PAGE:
Last week, Chelsea-based developer and design firm Flank acquired the development assemblage at 41-53 South 3rd Street, in Williamsburg, and now the firm is purchasing another assemblage of properties two blocks to the north. Frank is paying $21.6 million for the two-story building at 70 Grand Street, the corner lot at 72 Grand Street, and the single- and two-story buildings at 314-326 Wythe Avenue, according to the Wall Street Journal. The property assemblage could accommodate 26,904 square feet of new development if the current structures are demolished. Current plans call for the renovation of some of the buildings, in addition to the construction of new ones (which means something is likely to be demolished). The program will include residential units, office space, and retail.
A commercial building in the Meatpacking District is set to get some rooftop art. Last Tuesday, the Landmarks Preservation Commission approved a proposal to install an art mural on the side of a bulkhead atop 875 Washington Street, located between West 13th Street and West 14th Street in the Gansevoort Market Historic District.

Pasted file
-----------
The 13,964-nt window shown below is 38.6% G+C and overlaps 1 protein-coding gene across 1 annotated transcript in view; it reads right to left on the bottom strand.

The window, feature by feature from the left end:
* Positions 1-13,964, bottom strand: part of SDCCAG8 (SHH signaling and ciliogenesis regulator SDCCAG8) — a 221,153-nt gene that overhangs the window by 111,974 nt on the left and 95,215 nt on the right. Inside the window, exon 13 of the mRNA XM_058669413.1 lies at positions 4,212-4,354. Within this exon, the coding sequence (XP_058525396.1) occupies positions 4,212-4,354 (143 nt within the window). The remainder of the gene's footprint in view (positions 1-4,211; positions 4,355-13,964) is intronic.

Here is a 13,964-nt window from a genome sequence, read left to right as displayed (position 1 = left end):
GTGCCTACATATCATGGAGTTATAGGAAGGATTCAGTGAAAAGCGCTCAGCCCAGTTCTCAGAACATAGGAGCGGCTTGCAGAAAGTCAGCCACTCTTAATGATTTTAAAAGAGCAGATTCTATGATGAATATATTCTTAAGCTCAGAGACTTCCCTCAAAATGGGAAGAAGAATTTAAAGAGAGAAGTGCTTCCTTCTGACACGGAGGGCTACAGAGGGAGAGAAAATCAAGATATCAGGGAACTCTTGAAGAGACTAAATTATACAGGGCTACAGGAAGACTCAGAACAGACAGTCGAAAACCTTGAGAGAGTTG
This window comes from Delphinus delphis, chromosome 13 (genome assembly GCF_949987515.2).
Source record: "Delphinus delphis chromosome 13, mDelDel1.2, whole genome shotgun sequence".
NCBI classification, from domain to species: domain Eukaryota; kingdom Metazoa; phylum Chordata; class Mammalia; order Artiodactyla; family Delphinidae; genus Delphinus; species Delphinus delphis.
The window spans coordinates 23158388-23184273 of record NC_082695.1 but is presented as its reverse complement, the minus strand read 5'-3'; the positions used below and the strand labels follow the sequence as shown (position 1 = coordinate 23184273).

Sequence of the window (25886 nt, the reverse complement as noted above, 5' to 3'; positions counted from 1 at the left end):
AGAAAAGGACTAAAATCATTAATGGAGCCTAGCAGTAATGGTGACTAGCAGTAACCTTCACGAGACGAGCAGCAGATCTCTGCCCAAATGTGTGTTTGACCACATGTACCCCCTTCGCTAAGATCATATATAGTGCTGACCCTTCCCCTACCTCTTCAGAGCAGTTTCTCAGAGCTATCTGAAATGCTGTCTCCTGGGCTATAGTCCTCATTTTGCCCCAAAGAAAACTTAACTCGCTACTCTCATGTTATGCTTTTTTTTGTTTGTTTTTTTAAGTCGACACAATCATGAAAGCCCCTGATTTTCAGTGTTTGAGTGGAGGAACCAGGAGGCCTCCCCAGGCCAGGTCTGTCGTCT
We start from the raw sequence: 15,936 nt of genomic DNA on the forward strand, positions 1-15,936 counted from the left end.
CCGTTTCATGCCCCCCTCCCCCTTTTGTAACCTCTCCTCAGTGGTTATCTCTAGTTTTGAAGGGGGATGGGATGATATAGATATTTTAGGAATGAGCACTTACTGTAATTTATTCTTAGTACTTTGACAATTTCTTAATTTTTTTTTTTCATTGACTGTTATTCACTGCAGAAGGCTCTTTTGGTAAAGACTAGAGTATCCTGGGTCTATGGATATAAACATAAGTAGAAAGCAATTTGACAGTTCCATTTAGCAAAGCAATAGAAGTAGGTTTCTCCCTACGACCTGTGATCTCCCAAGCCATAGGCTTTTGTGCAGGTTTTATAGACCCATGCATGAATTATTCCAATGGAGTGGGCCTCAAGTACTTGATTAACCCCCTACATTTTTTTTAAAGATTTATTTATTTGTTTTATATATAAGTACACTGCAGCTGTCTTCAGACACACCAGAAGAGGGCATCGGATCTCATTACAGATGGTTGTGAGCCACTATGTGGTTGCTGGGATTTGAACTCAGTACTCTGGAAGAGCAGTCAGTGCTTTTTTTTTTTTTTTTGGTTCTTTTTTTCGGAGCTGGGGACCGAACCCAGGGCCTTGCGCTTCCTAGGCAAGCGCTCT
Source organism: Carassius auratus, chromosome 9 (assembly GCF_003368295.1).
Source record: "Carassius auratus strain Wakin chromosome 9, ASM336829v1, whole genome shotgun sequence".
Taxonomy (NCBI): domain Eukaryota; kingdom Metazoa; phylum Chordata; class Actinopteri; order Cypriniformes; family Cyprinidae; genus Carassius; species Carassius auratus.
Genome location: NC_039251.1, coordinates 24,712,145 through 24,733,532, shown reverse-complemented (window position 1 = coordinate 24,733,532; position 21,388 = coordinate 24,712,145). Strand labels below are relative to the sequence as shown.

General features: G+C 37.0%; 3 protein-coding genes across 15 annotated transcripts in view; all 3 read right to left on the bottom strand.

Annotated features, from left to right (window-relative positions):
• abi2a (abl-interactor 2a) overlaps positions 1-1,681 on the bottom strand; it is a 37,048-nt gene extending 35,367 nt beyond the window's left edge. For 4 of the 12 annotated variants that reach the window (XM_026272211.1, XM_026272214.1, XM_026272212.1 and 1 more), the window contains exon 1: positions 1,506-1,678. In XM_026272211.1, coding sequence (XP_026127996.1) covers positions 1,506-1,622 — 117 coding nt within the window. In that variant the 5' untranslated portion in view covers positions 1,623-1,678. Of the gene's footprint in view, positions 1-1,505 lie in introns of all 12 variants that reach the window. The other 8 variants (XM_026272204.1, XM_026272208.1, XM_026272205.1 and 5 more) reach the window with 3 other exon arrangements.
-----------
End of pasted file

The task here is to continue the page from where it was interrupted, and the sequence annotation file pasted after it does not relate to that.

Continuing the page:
Back in July of 2015, news broke that Brickman Real Estate and Daniel Loeb were planning to convert the three-story, 160,000-square-foot warehouse at 30-02 48th Avenue, in the Dutch Kills of Long Island City, into office space. DNAinfo now has updated details on the conversion. The building, which will retain its name as The Bindery, will get a 4,000-square-foot lobby featuring space for four food vendors and a communal work area, in addition to amenities like bike storage, a fitness center, a food court, an art exhibit, a cocktail bar, and a roof deck. Filings indicate 69,167 square feet of factory space, spread across all three floors, will remain in the building, while 72,269 square feet will be designated as commercial space. Gut-renovations are expected to begin within the next few weeks. Fogarty Finger is the architect of record.
Neighborhoods like Midwood and Sheepshead Bay are a largely untapped market for commercial development. But developers are starting to realize that there’s growing demand for new office space in heavily trafficked shopping corridors near the subway, even in southern Brooklyn. One property owner near the northern border of Sheepshead Bay took the plunge in 2014 and decided to demolish a few two-story commercial buildings at 1601 Kings Highway.
Park Avenue is about to get its first new office tower in decades as the 1957 office tower at 425 Park Avenue (catty corner to Rafael Viñoly’s 1,396-foot-tall 432 Park Avenue), once the pinnacle of modernity, is being reinvented for the 21st century via a partial demolition and a dramatic, 893-foot-tall restructuring by developer L&L Holdings and architects at Foster + Partners.